- The Washington Times - Thursday, November 19, 2020

The transition “landing team” presumptive President-elect Joseph R. Biden is deploying to the Department of Homeland Security is stocked with veterans of counterterrorism and emergency management — and it’s a who’s who of past campaigns for an illegal immigrant amnesty.

Missing, however, is anyone to represent border security, said Brandon Judd, president of the National Border Patrol Council, which represents thousands of Border Patrol line agents.

“I think this list does not do what Biden promised. It does not bring in people with different ideas and border security policy,” Mr. Judd told The Washington Times. “Instead, it appears to be a repeat of the Obama administration.”

It’s not just Homeland Security. Obama-era veterans make up many of the 550 names, across 40 teams, that Mr. Biden wants to embed with departments and agencies, part of the usual transition process so a new president is up to speed on the latest goings-on by Inauguration Day.

Mr. Biden’s lists are heavy with racial justice advocates and climate change activists.

They are also stocked with former military members, even in posts that would normally be held by civilians, said Peter Feaver, a Duke University political scientist.

President Trump was criticized for his reliance on military people to fill civilian posts, but Mr. Biden “does not appear to depart over much from the Trump practice,” the professor said.

The teams will report back on what’s in the works, giving Mr. Biden a head start on figuring out which pending policies to stop and which to continue, as well as how to unwind actions by Mr. Trump.

Good-government analysts gave Mr. Biden’s teams strong reviews, saying he has picked people with deep experience on their issues — and in many cases previously served in the same departments they are now reviewing.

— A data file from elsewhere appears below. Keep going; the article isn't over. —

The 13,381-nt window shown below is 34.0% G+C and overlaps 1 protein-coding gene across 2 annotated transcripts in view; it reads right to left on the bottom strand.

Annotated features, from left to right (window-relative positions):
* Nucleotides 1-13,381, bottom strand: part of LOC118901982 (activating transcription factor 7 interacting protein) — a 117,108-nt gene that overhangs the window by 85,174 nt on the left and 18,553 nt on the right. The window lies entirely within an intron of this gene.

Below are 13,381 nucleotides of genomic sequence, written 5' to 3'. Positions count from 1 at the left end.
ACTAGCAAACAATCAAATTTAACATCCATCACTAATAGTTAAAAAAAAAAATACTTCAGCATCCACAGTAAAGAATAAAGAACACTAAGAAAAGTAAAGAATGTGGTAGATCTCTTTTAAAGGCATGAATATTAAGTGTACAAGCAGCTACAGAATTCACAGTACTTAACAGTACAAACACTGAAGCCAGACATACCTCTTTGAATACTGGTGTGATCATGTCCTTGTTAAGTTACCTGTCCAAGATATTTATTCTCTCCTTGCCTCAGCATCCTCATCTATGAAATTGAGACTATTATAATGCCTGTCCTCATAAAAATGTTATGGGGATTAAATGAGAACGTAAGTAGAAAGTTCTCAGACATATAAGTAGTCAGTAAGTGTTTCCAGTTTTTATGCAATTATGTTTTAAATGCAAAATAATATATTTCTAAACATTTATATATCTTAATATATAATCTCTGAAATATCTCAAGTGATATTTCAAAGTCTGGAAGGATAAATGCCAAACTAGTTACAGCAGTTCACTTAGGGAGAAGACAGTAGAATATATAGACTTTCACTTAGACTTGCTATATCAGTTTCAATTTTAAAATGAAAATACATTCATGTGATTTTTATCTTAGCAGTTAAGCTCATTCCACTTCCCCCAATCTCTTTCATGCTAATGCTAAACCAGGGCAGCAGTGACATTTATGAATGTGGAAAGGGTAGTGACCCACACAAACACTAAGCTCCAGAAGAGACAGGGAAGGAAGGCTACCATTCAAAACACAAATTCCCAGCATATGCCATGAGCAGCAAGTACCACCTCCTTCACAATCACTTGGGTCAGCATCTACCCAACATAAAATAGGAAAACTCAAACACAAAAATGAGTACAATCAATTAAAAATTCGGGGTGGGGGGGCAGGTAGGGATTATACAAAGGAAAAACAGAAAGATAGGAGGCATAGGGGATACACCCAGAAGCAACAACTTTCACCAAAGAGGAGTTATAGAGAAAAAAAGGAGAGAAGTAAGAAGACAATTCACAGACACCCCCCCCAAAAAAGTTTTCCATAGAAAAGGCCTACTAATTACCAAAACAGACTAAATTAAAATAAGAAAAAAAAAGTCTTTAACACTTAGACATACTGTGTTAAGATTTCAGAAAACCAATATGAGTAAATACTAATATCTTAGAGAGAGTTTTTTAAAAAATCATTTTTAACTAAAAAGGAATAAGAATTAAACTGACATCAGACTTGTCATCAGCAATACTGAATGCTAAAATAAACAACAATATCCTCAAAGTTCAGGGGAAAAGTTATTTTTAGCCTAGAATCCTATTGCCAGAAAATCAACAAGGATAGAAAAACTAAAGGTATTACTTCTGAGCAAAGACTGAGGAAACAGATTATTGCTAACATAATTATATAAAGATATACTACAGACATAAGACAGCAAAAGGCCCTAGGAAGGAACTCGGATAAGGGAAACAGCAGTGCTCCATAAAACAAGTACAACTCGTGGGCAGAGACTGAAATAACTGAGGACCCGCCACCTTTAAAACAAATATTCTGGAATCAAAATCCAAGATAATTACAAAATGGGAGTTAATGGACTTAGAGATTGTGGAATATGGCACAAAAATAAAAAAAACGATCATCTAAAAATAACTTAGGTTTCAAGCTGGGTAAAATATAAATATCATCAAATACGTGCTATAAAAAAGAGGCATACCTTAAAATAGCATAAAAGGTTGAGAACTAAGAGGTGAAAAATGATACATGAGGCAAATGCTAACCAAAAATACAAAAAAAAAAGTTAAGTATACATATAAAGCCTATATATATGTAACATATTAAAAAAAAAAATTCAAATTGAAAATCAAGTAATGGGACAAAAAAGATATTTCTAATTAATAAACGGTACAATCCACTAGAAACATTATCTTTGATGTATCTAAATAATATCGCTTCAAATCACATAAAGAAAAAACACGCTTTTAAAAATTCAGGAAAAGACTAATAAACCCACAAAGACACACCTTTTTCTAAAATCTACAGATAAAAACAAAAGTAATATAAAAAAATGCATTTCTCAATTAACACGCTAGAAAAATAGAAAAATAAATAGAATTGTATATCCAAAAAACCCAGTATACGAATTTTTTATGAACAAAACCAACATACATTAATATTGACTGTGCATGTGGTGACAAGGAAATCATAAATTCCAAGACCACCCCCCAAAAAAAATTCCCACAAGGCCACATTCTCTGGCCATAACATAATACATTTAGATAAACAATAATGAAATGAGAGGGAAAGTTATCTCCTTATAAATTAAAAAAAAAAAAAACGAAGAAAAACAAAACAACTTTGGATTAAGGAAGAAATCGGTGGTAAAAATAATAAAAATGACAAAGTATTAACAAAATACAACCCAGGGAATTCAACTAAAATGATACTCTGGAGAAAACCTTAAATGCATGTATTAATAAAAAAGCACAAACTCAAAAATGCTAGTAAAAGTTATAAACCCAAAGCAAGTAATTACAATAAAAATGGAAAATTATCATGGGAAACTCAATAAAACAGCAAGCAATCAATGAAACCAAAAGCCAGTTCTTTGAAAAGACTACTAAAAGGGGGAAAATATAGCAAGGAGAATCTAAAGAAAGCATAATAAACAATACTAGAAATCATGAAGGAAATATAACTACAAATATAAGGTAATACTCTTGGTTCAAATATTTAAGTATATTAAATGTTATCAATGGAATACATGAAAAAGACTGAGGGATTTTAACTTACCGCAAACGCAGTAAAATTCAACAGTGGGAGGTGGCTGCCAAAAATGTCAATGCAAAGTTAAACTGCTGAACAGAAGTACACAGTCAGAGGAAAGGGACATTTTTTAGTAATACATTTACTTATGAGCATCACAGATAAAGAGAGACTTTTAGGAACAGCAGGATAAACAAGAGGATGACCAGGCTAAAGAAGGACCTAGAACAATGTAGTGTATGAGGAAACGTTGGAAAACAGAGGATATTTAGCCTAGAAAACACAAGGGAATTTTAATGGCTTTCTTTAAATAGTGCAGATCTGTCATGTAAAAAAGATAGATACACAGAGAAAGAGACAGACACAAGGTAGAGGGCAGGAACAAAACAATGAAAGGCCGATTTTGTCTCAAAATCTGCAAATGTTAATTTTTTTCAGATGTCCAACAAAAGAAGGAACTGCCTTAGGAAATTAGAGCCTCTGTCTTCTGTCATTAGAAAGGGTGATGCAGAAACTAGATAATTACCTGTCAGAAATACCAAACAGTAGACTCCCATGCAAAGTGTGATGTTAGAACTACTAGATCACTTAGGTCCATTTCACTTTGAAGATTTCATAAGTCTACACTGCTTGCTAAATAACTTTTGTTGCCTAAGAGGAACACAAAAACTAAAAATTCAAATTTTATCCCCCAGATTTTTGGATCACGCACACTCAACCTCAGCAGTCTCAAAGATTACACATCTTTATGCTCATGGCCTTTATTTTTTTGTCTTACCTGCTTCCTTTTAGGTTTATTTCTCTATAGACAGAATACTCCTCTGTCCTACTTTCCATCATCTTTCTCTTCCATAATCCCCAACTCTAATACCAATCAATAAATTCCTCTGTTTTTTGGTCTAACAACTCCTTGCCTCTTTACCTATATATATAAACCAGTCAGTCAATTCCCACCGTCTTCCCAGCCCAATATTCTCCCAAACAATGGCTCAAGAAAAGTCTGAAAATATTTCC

“Viewed in toto, this is an impressive list, befitting a nominee, now president-elect, who managed to bridge various schisms within his party to campaign on a platform of restoring national unity and promising sobriety and responsible government,” said Mr. Feaver, who served on the National Security Council for Presidents Clinton and George W. Bush. “The Democratic Party has a deep bench of expertise, and it is reflected well.”

He compared the team favorably to the “slap-dash effort” under Mr. Trump four years ago.

Darrell West, director of governance studies at the Brookings Institution, said Mr. Biden has turned to old pros with years of experience in Washington. Given the myriad challenges the new administration will face, it’s important they are ready to “hit the ground running and make progress,” he said.

“People will expect quick results, and if it takes months to show progress, it will erode public support for the new president,” Mr. West said.

As a Democrat, Mr. Biden’s selections were bound to lean to the left. That means folks with more skeptical approaches to Wall Street.

It also means a plethora of people with experience on climate change, reported E&E News. Those people have been deployed well beyond the traditional departments and agencies that deal with the environment, including the Pentagon and the General Services Administration, which oversees government properties.